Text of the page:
I think the answer would be Yes, They Would Be. But that doesn’t mean they should, just that the hatred is unproductive and probably bleeds out further than one would guess. The argument that hit closest to home for me, however, is a rather utilitarian one: that it’s the dedicated fangirls who do a great deal of the work that more casual (or at least time-pressed) fans benefit from. To quote: “These young ladies perform an invaluable service, and they need to be given proper credit for it. They are running websites and forums that tell you all you ever wanted to know about any given Kpop group or artist. I know I don’t have time to do that and I appreciate those who do, even if Antifangirl contributors and their kind do not.” It is an excellent point, and makes me wonder if the fan community could sustain itself if it was just a bunch of casual appreciators, if you need zealots to make the church bells ring on time.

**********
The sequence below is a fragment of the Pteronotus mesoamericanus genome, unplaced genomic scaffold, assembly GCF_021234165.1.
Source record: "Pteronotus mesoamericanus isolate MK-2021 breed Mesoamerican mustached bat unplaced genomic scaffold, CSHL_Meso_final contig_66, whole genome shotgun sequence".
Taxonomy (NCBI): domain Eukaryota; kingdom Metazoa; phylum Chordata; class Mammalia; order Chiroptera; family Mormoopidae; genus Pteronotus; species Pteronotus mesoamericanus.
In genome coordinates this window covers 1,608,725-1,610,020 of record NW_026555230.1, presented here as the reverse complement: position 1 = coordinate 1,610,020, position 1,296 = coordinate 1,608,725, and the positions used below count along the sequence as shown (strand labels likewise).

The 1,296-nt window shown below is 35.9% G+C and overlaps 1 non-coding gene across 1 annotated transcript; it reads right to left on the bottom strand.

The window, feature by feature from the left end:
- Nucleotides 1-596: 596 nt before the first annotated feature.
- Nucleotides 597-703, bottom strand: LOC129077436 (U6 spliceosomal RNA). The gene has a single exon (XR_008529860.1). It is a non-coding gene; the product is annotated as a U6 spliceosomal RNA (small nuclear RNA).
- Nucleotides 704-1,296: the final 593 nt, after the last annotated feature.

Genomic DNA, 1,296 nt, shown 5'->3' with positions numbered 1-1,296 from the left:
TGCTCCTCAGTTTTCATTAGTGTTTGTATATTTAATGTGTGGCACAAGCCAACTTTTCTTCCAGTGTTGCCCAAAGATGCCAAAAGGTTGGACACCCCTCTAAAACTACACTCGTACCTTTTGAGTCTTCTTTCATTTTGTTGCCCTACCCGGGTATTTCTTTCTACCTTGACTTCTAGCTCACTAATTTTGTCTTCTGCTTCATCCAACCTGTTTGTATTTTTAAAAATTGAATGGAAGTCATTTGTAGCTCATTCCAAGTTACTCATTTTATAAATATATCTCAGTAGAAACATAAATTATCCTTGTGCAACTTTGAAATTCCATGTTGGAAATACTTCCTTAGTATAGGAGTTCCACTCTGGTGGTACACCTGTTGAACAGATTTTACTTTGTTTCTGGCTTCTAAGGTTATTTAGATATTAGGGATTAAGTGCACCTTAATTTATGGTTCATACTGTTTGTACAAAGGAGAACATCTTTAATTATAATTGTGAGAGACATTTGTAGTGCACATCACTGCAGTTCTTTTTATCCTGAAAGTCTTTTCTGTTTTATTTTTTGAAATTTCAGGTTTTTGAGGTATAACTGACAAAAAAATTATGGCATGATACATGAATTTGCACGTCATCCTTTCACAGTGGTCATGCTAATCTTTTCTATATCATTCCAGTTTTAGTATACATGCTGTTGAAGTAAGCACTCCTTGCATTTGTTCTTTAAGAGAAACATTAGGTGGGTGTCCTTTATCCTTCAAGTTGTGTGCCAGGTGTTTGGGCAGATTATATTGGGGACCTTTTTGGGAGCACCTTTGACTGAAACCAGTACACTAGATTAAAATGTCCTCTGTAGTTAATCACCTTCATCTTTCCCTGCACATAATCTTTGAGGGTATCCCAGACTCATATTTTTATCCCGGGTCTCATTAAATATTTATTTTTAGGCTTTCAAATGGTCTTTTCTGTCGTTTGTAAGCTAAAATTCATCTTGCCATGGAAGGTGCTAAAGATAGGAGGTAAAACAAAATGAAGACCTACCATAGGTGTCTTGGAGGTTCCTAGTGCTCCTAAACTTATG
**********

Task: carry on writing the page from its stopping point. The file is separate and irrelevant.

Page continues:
So yes, I’m all for a more humane, community-minded approach to idol fandom. As for the next article, I’m not so sure. Basically, Ceefu argues that calling idols “products” is de-humanizing, does not take into account the contributions that individual idols make, and is another case of generalizations failing to consider specific exceptions. Ceefu ends this essay with: “Idols are people too. Incredibly attractive, hard-working people, but people nonetheless. They are not objects that you return when you think they are defective. They are not robots you just turn on when you want to be amused.”